"Pregnancy and breast-feeding")
• If you are taking reserpine or monoamine
oxidase (MAO) inhibitors (e.g.
tranylcypromine), which are used to treat high
blood pressure and depressed mood. Also do
not take Co-Beneldopa if you have taken a MAO
inhibitor within the last 2 weeks.
Warnings and precautions
Tell your doctor before you take this medicine:
• If your symptoms were caused by another
drug, or if you have another movement
disorder called Huntington's chorea, as this
medicine may not be appropriate
• If you have ever had a heart attack or heart
problems
• If you have orthostatic hypotension (low blood
pressure associated with changes in posture,
which makes you feel light-headed or dizzy)
• If you have ever had a peptic or intestinal ulcer
• If you have ever had convulsions (fits)
• If you have ever had osteomalacia (a bone
disease similar to rickets)
• If you have wide angle glaucoma (high
pressure in the eye)
• If you have diabetes. You should check your
blood sugar levels more often, and your doctor
may need to adjust the dose of your
antidiabetic medicine
• If you are about to undergo surgery.
Depression and suicidal thoughts may occur
during treatment with Co-Beneldopa, although
they can also be caused by your disease. If you
feel depressed whilst on treatment, you should
contact your doctor.
Tell your doctor if you or your family/carer notices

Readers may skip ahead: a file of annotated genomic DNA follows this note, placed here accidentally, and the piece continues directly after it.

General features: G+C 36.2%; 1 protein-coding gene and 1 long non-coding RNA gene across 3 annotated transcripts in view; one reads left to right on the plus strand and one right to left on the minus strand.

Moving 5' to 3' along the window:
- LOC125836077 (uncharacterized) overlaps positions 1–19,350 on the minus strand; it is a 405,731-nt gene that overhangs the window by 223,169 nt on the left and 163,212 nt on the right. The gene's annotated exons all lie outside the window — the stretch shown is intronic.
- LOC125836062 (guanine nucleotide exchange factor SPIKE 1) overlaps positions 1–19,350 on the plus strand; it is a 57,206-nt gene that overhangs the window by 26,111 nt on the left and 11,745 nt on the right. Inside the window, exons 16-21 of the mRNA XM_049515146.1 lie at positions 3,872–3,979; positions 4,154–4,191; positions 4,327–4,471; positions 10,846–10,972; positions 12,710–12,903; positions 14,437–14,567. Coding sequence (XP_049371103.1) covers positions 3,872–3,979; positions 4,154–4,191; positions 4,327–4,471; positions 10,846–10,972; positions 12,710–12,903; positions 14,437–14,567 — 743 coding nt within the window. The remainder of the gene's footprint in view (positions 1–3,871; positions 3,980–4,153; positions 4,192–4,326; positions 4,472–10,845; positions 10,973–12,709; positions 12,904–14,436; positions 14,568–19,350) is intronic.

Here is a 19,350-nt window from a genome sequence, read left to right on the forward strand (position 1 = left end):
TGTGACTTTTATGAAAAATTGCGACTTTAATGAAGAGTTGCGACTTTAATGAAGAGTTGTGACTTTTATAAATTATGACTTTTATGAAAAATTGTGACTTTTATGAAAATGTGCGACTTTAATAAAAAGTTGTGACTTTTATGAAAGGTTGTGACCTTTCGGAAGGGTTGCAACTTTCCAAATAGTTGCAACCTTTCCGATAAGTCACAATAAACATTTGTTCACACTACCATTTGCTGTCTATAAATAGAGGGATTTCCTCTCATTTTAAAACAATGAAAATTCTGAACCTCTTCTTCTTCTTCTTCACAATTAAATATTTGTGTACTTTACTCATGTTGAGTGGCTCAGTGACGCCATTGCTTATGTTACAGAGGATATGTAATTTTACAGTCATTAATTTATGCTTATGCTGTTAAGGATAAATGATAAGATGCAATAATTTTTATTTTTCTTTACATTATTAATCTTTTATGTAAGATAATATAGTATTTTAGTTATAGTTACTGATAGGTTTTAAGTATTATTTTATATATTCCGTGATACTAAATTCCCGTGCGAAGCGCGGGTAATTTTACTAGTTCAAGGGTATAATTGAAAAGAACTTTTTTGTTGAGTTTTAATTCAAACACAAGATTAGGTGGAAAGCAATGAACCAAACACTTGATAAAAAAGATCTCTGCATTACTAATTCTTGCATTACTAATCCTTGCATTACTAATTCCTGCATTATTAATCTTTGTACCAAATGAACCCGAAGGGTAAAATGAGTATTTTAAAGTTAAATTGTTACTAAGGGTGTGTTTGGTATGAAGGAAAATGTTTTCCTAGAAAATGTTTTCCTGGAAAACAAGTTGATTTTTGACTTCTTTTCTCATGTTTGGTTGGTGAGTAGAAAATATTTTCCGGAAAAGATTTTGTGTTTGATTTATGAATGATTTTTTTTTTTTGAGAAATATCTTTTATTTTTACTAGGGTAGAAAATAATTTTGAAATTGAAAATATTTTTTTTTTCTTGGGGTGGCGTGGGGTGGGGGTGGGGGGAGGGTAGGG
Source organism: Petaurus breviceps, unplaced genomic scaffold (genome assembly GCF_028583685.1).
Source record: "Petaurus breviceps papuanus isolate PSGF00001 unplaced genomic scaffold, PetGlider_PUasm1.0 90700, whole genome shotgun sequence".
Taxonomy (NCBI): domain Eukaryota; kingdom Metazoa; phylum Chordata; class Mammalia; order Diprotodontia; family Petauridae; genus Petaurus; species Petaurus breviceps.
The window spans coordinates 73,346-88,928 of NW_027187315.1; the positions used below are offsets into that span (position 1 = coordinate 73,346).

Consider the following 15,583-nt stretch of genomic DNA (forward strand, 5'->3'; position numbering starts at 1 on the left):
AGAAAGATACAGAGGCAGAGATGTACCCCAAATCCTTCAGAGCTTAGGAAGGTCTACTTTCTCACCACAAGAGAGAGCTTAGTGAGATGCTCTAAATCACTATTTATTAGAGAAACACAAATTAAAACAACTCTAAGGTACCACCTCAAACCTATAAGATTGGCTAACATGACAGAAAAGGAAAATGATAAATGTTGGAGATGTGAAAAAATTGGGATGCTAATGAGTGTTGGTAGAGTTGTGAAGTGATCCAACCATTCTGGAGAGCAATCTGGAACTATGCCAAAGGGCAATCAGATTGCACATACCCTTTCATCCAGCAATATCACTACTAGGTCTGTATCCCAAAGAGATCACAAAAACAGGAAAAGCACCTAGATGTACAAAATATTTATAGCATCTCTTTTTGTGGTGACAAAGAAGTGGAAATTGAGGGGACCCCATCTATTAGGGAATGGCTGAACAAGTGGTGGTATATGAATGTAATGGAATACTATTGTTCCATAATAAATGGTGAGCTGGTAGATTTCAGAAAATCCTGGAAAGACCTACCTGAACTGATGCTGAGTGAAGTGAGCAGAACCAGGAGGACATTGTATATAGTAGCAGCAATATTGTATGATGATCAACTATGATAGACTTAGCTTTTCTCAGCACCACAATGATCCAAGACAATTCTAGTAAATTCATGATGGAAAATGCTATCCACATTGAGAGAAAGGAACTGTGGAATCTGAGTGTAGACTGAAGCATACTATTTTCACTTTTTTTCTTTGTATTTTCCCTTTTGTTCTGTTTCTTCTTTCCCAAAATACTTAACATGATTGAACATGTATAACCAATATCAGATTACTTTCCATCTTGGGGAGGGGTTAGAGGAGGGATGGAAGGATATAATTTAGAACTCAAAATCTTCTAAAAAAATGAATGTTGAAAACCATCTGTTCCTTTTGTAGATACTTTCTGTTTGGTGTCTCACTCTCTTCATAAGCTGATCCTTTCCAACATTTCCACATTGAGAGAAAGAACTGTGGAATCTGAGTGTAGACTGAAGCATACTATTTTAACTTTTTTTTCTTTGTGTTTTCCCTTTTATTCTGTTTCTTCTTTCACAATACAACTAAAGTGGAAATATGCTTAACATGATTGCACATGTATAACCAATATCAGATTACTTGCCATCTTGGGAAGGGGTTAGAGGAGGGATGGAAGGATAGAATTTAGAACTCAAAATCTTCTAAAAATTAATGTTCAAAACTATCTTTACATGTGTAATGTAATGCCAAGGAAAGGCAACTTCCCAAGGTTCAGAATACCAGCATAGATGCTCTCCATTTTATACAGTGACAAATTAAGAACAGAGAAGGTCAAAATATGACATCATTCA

you are developing urges or cravings to behave in
ways that are unusual for you or you cannot resist
the impulse, drive or temptation to carry out
certain activities that could harm yourself or
others. These behaviours are called impulse
control disorders and can include addictive
gambling, excessive eating or spending, an
abnormally high sex drive or an increase in sexual
thoughts or feelings. Your doctor may need to
review your treatments.
You must continue your treatment as long as your
doctor tells you to. Suddenly stopping it could
cause potentially life-threatening side effects (see
section 3. below, 'If you stop taking Co-Beneldopa).
Your doctor may wish to carry out certain periodic
tests, such as taking blood and urine samples and
checking your heart rate and blood pressure. In
addition, your skin should be tested for malignant
melanomas on a regular basis.

Fictitious pharma code will be
updated at supplier proof stage.

Other medicines and Co-Beneldopa
Check with your doctor if you are taking any of the
following: